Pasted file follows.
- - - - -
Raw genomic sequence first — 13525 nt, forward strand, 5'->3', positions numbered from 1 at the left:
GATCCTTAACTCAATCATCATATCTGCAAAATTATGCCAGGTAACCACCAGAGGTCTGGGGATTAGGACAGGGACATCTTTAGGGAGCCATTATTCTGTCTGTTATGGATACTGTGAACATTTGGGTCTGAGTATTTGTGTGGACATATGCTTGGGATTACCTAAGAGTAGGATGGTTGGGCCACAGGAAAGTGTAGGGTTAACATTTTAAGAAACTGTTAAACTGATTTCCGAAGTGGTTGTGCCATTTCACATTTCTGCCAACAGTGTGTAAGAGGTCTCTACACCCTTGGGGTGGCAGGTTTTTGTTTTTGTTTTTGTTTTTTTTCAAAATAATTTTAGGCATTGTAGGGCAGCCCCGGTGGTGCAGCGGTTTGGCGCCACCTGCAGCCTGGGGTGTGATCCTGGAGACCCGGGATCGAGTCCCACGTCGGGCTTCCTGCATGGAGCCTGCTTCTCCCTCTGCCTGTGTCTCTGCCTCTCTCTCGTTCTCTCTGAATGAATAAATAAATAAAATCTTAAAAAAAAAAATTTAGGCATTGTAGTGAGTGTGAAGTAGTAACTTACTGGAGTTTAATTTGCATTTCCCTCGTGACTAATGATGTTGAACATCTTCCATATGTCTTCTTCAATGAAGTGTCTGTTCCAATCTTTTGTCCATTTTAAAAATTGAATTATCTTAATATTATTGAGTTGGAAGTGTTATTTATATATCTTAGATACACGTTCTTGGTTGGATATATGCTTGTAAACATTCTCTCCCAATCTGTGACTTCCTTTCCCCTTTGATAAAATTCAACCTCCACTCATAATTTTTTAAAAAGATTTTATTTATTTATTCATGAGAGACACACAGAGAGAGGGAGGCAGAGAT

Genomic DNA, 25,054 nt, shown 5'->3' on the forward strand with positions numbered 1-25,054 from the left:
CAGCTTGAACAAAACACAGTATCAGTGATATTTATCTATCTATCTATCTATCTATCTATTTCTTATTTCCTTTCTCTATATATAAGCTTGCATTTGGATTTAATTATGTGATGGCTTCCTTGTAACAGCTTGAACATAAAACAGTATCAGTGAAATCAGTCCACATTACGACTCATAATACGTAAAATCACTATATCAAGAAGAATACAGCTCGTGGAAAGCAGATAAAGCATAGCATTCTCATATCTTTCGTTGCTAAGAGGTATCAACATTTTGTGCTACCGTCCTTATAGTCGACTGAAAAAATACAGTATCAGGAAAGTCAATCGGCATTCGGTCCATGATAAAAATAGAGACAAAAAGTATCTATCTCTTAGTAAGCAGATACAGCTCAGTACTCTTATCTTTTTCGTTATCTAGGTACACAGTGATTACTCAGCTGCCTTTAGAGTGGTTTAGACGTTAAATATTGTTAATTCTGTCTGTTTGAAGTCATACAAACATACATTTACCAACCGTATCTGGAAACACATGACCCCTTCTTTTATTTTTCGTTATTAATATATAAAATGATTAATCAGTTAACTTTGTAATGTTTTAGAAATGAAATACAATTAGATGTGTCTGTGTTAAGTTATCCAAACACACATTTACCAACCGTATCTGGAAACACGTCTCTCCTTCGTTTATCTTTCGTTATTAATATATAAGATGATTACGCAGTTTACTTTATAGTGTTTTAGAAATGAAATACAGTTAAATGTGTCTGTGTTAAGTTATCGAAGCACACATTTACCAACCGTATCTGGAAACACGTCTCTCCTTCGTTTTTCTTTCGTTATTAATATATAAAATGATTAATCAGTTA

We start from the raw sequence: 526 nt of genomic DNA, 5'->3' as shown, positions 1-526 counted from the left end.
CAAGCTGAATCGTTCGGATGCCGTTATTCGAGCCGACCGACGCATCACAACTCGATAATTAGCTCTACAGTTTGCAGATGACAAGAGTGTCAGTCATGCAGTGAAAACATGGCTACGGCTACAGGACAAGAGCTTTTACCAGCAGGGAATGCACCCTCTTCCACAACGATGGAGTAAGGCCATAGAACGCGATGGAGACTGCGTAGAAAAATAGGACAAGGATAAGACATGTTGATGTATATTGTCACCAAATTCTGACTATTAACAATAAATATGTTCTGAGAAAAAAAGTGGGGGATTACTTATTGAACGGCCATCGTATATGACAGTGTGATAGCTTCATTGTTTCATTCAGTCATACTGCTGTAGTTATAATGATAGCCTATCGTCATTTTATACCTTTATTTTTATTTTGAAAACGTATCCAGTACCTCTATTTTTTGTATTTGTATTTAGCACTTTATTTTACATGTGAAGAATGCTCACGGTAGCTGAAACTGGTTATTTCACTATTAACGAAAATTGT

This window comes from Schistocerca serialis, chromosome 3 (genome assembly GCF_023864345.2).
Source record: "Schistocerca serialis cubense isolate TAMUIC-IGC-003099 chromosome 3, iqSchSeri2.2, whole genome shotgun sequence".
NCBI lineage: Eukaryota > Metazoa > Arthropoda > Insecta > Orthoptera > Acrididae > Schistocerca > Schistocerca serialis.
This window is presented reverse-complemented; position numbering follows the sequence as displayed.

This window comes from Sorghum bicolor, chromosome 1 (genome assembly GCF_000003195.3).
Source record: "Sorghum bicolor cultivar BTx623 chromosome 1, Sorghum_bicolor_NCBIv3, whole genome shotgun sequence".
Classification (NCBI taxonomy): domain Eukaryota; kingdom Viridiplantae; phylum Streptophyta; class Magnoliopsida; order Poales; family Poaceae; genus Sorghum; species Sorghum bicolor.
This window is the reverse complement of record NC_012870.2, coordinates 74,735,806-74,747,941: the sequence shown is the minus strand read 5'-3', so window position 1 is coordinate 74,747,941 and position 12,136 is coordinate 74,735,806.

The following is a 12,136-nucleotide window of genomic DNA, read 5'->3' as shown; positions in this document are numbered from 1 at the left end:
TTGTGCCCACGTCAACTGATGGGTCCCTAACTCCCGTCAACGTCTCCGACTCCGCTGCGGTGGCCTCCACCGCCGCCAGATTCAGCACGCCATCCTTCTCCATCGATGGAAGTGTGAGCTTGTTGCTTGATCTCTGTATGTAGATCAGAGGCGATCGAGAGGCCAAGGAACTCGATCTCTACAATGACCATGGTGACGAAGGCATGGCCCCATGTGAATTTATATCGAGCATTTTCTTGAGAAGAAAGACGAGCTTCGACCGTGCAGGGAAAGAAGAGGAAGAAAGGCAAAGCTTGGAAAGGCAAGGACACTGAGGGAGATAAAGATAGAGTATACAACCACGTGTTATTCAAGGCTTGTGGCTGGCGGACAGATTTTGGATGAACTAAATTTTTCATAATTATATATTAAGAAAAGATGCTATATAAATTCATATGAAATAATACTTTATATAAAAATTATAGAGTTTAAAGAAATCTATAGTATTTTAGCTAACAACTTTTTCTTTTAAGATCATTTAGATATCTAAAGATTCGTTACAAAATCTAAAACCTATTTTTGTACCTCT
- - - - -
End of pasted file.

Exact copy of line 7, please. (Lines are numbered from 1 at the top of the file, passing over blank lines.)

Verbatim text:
This window comes from Schistocerca serialis, chromosome 3 (genome assembly GCF_023864345.2).